We have an all in one computer that we have used as our TV for years now. A neighbor gave it to us when he upgraded. The kids do homework on it, though we also have a laptop computer for that, and we stream movies or watch regular TV on it. It has been a great space saver for our small house.
I cleaned and rearranged a couple of weeks ago and this time decided to put the TV away. It’s kind of on the blink at the moment, something about the display driver, sometimes the screen freezes when streaming a show or it goes completely black and the whole computer needs to be restarted. I was probably relying on it too much anyway, 3 year old ~P is of that age that the more television he watches the more he wants and when it is time to turn it off he morphs into the Tasmanian Devil.
So I put it in the closet. The kids surprisingly really didn’t say much about it.
We took it out yesterday afternoon. I was the one to suggest it. After a busy vacation where we caught up on children’s birthday celebrations with friends (3 kids checked off), visited family, a museum, made it to the doctors and the dentist, some boys tried out their baking muscles in our kitchen making pancakes, cake, and crackers, and we used a gift card to have a rare family dinner out (we went to a local steak house). We also had periods of down time through out the week where kids were alternately happy and cranky.
By yesterday afternoon I just wanted to take a mental break. Before I could do that though I had to empty the laundry basket in the hall that blocks the closet door to reach the TV nestled inside, then I could set it up in the living room.
I made sure to let the boys know I was choosing the movie.
I chose Little Women. It is free on Amazon Prime at the moment. I saw it years ago when it came out (the 1994 Winona Ryder version). My vivid memories though are of reading the book by Louisa May Alcott years ago as a preteen. I loved it. It was probably the first time I experienced the ache of when a great book ends and you have to leave a whole world for good. It takes a little while to accept it, but eventually you close the cover, and move on.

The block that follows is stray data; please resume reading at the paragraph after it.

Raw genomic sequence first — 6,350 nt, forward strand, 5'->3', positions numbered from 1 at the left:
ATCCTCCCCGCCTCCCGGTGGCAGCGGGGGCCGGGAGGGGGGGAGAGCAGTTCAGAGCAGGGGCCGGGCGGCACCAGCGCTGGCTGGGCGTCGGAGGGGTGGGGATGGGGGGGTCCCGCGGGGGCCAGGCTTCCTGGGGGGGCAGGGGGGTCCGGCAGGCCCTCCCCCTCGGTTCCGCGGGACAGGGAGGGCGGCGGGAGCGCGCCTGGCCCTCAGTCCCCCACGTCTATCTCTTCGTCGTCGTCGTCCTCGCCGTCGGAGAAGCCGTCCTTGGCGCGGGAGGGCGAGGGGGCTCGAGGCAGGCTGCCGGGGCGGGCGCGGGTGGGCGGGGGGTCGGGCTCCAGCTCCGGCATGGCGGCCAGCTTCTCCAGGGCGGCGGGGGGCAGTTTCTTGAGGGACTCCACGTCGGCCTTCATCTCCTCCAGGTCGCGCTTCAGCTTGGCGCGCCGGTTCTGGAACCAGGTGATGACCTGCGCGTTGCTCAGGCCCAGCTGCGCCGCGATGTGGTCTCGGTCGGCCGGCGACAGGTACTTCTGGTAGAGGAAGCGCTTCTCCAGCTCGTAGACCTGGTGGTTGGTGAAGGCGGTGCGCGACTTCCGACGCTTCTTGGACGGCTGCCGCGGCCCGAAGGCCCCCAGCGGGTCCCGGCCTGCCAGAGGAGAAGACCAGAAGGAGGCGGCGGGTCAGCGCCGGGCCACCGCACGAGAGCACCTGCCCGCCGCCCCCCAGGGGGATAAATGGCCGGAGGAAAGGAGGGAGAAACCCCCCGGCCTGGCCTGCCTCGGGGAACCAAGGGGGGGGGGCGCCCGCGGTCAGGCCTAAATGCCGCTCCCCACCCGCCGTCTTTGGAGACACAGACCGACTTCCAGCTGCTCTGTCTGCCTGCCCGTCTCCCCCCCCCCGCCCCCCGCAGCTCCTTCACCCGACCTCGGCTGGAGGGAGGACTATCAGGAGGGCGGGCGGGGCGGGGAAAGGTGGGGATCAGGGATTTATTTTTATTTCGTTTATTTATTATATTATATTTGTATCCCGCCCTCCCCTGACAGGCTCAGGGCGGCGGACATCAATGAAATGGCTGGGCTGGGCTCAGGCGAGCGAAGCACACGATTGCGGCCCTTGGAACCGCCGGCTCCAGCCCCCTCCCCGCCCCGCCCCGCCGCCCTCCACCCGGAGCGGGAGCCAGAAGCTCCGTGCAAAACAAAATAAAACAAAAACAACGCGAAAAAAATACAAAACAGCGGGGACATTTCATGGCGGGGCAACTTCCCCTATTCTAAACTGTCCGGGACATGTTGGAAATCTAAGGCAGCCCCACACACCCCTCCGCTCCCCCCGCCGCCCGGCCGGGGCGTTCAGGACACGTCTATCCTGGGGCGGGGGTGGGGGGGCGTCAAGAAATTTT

Memories of that bustling family that made much from little and put God and caring for others at the center stayed with me though.
I wondered if the boys would be able to relate to a story that had so many main characters that are young females, but I yearned to rest in this story yesterday and visit those early feelings again. I just hoped it would translate for my boys.
I love it when the boys enjoy a good slow movie with me, one where you really have to pay attention and feel what is going on.
There were nods of understanding when Joe screamed and yelled and jumped on Amy when Amy had spitefully burned some of Joe’s writing in the hearth and admiration when the girls selflessly gave their Christmas breakfast to neighbors who had even less. I think they got a kick out of seeing the sisters acting out Joe’s plays up in the attic and one of the boys turned to me excited and full of kind joy when Laurie’s Uncle gave Beth who was weak from her near fatal bout with scarlet fever (that she contracted while helping those less fortunate neighbors) the grand piano he owned and that Beth had always admired.
Even though the details of the March girls lives were different from my sons lives (no dresses or worries about burning your sisters hair with a curling iron), the heart was the same. There were a bunch of siblings all the same gender living under one roof with varied personalities, irritating and loving one another.
I think it was good for them to see these girls become women and move on in their lives. There were wonderful seeds planted about changes that might take place in their own future lives. Ideas of moving far from home (or not), the unexpected gifts the future may bring (think instead of Joe traveling the world with Aunt March as she had wanted, but inheriting Aunt March’s house instead, the perfect place for Joe to start a school), and that life can still be good after tragedy, even the death of someone you love very much.
This time when the story ended, I didn’t ache for the bustling family that made much from little and put God and caring for others at the center. I’ve got my own little men bustling about and reminding me on a daily basis that no matter what trials we may face, God is good.